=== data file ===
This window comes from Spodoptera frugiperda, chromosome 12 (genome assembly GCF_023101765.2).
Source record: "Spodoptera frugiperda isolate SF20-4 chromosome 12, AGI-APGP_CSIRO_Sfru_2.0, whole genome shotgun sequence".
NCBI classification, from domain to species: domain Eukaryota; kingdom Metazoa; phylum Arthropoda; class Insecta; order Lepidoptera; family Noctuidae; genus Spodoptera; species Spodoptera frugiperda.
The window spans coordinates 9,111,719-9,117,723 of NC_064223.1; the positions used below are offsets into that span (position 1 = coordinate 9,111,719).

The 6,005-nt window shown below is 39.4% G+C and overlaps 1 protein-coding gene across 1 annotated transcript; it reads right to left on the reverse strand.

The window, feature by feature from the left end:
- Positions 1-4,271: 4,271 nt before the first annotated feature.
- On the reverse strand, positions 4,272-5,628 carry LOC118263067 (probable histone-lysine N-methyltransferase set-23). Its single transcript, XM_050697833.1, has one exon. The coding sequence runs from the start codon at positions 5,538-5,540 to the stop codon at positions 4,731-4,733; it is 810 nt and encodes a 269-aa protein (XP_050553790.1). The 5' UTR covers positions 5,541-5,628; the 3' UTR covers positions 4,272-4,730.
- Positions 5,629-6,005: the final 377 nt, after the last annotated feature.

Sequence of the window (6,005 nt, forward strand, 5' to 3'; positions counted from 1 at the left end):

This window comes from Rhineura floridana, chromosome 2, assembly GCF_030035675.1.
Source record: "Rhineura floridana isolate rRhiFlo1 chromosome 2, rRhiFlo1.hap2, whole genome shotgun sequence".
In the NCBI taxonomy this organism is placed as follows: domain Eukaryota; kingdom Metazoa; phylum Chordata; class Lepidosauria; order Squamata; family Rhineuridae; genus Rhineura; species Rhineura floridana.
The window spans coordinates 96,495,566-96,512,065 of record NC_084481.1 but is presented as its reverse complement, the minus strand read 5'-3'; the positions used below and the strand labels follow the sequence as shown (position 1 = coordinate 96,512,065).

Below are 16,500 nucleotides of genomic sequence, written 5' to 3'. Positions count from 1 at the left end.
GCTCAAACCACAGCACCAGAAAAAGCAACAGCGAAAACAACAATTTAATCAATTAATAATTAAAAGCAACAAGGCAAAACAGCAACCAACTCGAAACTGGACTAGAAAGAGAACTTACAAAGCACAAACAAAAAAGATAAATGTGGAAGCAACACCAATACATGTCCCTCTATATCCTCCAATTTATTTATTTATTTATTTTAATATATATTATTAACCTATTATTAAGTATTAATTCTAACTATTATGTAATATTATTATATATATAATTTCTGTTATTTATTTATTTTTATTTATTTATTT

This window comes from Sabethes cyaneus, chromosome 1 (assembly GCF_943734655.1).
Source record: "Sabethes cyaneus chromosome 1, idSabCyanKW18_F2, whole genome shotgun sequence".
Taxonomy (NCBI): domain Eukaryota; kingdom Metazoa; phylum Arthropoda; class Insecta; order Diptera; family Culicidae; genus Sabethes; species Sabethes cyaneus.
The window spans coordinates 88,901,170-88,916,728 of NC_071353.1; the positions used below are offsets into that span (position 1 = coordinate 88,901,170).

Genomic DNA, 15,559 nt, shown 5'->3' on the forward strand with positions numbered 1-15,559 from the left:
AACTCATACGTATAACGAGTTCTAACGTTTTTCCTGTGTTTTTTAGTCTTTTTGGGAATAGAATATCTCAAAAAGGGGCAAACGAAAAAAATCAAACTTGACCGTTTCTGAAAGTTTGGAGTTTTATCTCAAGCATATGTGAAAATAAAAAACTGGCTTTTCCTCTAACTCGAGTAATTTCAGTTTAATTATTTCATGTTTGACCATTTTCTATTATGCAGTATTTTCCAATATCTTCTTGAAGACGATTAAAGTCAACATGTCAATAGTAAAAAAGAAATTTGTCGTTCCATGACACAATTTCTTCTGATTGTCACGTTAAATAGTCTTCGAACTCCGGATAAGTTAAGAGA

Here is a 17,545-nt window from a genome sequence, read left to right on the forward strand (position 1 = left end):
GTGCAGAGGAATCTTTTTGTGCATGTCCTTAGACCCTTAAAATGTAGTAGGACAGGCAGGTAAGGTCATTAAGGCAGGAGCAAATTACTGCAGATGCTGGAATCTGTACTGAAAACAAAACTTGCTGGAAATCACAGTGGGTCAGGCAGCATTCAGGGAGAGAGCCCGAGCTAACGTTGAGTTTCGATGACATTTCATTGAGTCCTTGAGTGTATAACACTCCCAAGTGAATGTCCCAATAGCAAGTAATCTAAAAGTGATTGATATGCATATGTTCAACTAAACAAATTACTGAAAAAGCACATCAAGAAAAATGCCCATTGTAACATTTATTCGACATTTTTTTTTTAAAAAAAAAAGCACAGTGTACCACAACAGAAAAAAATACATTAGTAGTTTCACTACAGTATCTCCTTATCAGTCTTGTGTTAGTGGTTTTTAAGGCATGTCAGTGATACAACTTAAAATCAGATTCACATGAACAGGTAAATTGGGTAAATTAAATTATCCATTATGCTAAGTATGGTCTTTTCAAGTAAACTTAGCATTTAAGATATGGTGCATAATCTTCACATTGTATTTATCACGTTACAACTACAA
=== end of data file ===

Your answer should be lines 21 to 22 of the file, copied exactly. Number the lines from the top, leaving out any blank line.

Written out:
Genomic DNA, 15,559 nt, shown 5'->3' on the forward strand with positions numbered 1-15,559 from the left:
AACTCATACGTATAACGAGTTCTAACGTTTTTCCTGTGTTTTTTAGTCTTTTTGGGAATAGAATATCTCAAAAAGGGGCAAACGAAAAAAATCAAACTTGACCGTTTCTGAAAGTTTGGAGTTTTATCTCAAGCATATGTGAAAATAAAAAACTGGCTTTTCCTCTAACTCGAGTAATTTCAGTTTAATTATTTCATGTTTGACCATTTTCTATTATGCAGTATTTTCCAATATCTTCTTGAAGACGATTAAAGTCAACATGTCAATAGTAAAAAAGAAATTTGTCGTTCCATGACACAATTTCTTCTGATTGTCACGTTAAATAGTCTTCGAACTCCGGATAAGTTAAGAGA